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Holiday Film Roundup

December 28, 2011 3:40 a.m.

KPBS arts reporter Beth Accomando reviews the latest holiday releases.

Related Story: Review: Holiday Roundup


This is a rush transcript created by a contractor for KPBS to improve accessibility for the deaf and hard-of-hearing. Please refer to the media file as the formal record of this interview. Opinions expressed by guests during interviews reflect the guest’s individual views and do not necessarily represent those of KPBS staff, members or its sponsors.

HOST INTRO: If you are off this week and want some help sifting through the multitude of holiday releases that just opened in San Diego, then KPBS arts reporter Beth Accomando has some tips.

MUSIC Mission Impossible Light the Fuse

You're done with the baking and the wrapping, and finally have time to relax. Your mission, if you choose to accept it is to find the best entertainment value for your hard earned dollars.

CLIP This operation is over before it even begins.

The most fun to be had in theaters right now is "Mission Impossible: Ghost Protocol." Animation director Brad Bird has made a live action cartoon with the most breathtaking stunts of the year. What's great is that although the film defies reality, the stunts have a realistic edge. So when Tom Cruise makes an unbelievable jump he lands with painful body crunching hits.

CLIP SFX stunt hits

The film feeds an action junkie's need for death defying stunts but reminds us how dangerous it all really is so we feel the tension of the scene. "MI4" gets my vote for most improved franchise. Accept this mission.

CLIP Thanks... Pleasure... I'm Tintin by the way.

With "The Adventures of Tintin," director Steven Spielberg essentially delivers a cartoon version of "Raiders of the Lost Ark." Based on the famed French comic, the film serves up some stunning 3-D animation action. But don't look into the characters' eyes or you'll enter the uncanny valley. That's the term coined for the discomfort of watching human replicas -- in this case animated ones -- that look and act almost but not exactly like real human beings. End result: fast-paced but hollow.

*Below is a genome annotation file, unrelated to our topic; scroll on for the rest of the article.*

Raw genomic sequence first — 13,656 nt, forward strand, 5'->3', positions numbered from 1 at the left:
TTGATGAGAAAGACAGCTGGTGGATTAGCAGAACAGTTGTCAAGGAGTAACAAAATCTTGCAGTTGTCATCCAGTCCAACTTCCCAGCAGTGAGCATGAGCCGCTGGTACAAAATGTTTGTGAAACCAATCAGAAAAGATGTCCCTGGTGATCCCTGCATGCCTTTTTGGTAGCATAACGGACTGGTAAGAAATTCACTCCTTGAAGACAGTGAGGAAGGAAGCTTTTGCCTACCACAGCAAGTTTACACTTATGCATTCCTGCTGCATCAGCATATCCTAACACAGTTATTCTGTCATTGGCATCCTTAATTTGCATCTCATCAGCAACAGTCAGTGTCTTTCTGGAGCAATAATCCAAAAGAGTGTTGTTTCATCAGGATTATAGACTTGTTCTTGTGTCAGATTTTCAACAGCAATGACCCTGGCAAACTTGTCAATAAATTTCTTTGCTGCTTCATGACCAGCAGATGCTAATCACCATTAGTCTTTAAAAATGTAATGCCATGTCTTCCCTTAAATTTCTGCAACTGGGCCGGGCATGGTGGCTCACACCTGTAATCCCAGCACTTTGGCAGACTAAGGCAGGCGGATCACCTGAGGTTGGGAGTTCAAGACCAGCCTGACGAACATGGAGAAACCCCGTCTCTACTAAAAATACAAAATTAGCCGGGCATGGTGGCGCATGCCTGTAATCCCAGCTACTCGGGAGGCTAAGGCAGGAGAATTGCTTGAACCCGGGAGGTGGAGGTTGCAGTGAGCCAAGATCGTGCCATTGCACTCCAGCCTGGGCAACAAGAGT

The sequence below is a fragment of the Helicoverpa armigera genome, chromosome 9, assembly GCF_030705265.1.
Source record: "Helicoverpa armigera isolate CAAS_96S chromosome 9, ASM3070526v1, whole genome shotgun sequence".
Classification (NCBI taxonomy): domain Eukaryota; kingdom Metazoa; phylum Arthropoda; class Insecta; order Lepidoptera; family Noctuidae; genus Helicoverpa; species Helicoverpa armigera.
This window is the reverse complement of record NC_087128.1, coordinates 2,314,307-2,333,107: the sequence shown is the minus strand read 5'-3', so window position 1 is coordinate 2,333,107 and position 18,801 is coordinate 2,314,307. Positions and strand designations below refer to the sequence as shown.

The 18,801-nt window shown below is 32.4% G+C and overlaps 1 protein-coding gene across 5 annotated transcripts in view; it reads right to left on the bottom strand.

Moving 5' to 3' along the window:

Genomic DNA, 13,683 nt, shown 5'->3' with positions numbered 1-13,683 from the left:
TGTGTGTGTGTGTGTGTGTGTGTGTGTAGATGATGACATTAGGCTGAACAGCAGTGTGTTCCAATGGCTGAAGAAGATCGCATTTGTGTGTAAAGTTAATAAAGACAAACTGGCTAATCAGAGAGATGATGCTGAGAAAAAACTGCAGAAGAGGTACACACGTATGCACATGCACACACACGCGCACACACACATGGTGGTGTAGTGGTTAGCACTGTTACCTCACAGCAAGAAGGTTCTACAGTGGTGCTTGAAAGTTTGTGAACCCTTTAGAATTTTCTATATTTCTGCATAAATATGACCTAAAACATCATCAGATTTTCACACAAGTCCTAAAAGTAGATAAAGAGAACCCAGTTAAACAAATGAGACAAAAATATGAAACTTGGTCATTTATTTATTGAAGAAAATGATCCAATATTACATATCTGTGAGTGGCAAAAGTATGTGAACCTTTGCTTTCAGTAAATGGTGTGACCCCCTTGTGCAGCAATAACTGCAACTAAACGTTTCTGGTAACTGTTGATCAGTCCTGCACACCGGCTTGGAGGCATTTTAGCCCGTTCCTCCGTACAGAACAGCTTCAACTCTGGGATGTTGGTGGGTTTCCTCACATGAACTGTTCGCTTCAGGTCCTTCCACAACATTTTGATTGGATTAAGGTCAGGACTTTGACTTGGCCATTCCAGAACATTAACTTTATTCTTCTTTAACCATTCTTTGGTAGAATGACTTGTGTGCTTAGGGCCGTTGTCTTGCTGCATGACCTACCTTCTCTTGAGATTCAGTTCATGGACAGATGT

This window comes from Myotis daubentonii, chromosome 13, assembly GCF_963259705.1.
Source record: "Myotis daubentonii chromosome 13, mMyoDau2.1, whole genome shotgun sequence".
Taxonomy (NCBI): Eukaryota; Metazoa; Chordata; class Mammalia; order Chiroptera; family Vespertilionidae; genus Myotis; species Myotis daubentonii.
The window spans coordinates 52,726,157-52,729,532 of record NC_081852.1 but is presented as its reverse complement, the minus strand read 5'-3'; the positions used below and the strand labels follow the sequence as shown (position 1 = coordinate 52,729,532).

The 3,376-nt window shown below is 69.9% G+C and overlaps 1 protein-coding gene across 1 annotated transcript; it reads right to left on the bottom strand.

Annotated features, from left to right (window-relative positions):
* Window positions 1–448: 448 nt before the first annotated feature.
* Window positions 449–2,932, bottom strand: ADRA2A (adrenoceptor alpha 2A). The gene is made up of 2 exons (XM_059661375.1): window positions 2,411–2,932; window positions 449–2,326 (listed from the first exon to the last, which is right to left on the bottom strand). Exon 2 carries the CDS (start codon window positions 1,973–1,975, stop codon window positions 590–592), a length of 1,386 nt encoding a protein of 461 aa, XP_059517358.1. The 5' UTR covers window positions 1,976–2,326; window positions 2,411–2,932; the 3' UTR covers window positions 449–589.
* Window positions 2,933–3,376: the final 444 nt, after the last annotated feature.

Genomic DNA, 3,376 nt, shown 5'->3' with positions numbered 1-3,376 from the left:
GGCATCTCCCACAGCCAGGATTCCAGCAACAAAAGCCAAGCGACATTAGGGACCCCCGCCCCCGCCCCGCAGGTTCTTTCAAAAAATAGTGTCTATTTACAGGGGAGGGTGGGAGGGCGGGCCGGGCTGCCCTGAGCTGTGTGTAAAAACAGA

The antithesis of fast-paced is Tomas Alfredson's adaptation of John Le Carre's "Tinker, Tailor, Soldier, Spy."

CLIP There's going to be changes. We need to decide if we are going to be part of the past or part of the future.

American audiences may view this as very much a part of the past, a relic of the Cold War spy genre. But fans of LeCarre's novels may be see it as the refreshing anti-Bourne film they've been waiting for. Unlike the Bourne franchise, this film is all about paperwork, politics, clandestine meetings, and long steady shots of people talking. Plus there's an embarrassment of acting riches starting with Gary Oldman, John Hurt, and Colin Firth.

There's no talking -- or almost none -- in the French film "The Artist," a black and white near silent film about a actor who refuses to make the transition to sound in 1929. The film overflows with cinematic cleverness like this nightmare sequence in which the silent star suddenly finds everything around him making sounds.

CLIP The Artist SFX

Cleverness is also at the heart of "Being Elmo: A Puppeteer's Journey." The documentary highlights the ingenuity of Elmo puppeteer Kevin Clash and his idol Jim Henson. Colleague Fran Brill sums up their magic.

CLIP It looks easy but it's very difficult to make a piece of fabric and a foam head react like a human being would.

Clash has a true gift for bringing Muppets like Elmo to life.

David Cronenberg tries but fails to breath life into a pair of famous figures in "A Dangerous Method." Viggo Mortensen plays Sigmund Freud and Michael Fassbender is Carl Jung.

CLIP I think of you more as Galileo and your opponents as those who condemned him while refusing to even put their eye to the telescope.

Cronenberg's clinical approach works best when it contrasts with more horrific material as in "Dead Ringers" or "A History of Violence." But here -- where there's a lot of analytical debate -- it's like cool on cool with the result being, well, chilly.

CLIP Immigrant Song

And finally, there's David Fincher's remake of "The Girl with the Dragon Tattoo," which could more accurately be called "The Man who Ends Up In Bed With the Girl With the Dragon Tattoo" because it focuses more on its male star Daniel Craig. Fincher tries to do more by following the book more closely but ends up doing less, and delivering it with less of his signature dark style. Rooney Mara takes significant ownership of the character of Lisbeth Salander but doesn't surpass her Swedish original. This is another unnecessary Hollywood remake of a foreign art house success.

You now have your options. This message will self-destruct in 5 seconds.

For KPBS, I'm Beth Accomando.